xXx: Return of Xander Cage
The last forty minutes of the movie do come together in a pretty diverting way.
"Bride Flight" derives its title from an actual flight in 1953 between London and Christchurch, New Zealand — part of the Great Air Race. The Dutch plane in the race carries many Dutch women flying to New Zealand to meet current or prospective husbands, and the movie will follow the fortunes of three of them for many tumultuous years, using two actors to portray each of them as younger and older.
The events in the plot are the stuff of soap opera, but the movie treats it seriously, and the acting is convincing enough that we forgive the story and begin to care about the characters. Four people on the flight will find their lives linked in New Zealand. Ada (Karina Smulders) and Marjorie (Elise Schaap) are flying out to meet their husbands. Esther (Anna Drijver), a Holocaust survivor, is a fashion designer hoping to start a new business. Frank (Waldemar Torenstra) is a hunky rancher. During the flight, Ada, who has met her new husband only once, finds that she and Frank are falling in love.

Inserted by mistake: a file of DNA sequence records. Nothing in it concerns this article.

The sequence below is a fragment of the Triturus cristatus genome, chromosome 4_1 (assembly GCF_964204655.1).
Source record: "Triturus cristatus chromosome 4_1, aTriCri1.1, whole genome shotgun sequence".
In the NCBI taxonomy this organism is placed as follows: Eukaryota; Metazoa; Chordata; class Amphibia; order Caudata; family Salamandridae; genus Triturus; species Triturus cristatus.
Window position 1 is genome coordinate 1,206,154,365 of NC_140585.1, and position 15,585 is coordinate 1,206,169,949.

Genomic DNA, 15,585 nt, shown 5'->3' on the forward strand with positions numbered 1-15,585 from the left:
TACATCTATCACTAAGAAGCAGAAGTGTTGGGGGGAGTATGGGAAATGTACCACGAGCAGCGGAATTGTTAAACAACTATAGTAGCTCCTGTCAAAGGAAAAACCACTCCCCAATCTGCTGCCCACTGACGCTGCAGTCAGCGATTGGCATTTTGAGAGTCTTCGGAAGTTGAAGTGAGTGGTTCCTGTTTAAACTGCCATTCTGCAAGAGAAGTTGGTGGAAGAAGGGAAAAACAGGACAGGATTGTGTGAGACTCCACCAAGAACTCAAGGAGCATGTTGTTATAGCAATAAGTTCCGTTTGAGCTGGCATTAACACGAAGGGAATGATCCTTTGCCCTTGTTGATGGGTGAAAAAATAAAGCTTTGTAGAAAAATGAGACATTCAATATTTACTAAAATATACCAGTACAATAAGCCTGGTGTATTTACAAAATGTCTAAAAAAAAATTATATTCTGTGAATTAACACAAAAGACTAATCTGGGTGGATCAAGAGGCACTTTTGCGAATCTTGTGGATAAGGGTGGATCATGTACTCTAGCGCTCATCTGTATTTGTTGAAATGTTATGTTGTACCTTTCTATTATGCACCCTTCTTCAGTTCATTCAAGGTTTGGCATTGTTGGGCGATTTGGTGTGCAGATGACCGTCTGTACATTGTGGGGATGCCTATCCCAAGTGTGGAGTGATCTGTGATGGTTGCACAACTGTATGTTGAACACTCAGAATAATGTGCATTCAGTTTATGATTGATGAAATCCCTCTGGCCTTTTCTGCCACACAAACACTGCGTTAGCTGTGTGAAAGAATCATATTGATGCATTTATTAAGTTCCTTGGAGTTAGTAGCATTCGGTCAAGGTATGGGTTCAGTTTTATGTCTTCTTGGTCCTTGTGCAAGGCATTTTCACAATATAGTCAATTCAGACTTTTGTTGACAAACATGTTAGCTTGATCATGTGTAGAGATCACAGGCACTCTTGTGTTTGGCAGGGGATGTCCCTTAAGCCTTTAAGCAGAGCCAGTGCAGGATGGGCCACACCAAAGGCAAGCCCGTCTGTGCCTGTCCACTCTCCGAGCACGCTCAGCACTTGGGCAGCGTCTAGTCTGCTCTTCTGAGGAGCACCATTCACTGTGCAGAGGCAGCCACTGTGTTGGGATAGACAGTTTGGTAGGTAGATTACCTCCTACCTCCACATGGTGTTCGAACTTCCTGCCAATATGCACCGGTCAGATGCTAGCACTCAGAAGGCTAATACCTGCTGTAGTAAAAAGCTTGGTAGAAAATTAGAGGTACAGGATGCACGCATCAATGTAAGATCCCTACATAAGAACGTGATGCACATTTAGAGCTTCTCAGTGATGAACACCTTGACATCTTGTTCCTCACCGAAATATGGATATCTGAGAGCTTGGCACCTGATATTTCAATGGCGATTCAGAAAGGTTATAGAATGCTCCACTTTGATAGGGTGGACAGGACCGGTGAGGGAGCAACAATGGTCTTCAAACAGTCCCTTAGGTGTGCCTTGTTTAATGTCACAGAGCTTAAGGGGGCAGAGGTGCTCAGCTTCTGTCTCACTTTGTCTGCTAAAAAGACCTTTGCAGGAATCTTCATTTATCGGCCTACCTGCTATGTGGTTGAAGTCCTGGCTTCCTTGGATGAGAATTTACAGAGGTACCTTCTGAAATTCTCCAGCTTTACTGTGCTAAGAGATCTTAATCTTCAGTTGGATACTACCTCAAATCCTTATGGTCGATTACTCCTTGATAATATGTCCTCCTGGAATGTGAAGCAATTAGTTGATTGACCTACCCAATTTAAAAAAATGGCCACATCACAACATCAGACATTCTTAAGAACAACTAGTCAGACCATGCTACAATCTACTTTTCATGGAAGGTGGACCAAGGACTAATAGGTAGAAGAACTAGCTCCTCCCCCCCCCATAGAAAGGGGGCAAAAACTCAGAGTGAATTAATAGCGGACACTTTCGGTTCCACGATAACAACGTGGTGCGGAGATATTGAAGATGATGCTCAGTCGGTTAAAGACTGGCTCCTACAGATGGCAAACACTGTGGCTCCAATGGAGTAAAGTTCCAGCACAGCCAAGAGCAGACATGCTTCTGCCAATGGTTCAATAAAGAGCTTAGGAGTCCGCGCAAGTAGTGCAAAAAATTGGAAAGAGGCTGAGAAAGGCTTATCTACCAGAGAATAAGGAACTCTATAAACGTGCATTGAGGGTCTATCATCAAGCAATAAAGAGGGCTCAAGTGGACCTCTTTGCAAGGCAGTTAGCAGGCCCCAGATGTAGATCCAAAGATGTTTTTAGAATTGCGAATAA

In Christchurch, they all find an optimistic postwar city that's filled with opportunity, especially in contrast with war-torn Holland. Ada stays with her husband (Micha Hulshof), a fiercely censorious Calvinist. Esther opens a design studio. Marjorie finds she can't have children. Esther finds she can, but doesn't want to; her career comes first. And Frank — well, Frank is a genial lad, well-liked, and if he isn't with the one he loves, he loves the one he's with.
"Bride Flight" takes this melodrama and adds details of period, of behavior, of personality, to somewhat redeem its rather inevitable conclusion. The key figure is Ada, who has three children, and then arrives at a momentous decision which colors everything else that happens. Esther and Marjorie find that their own decisions are not so easily left in the past.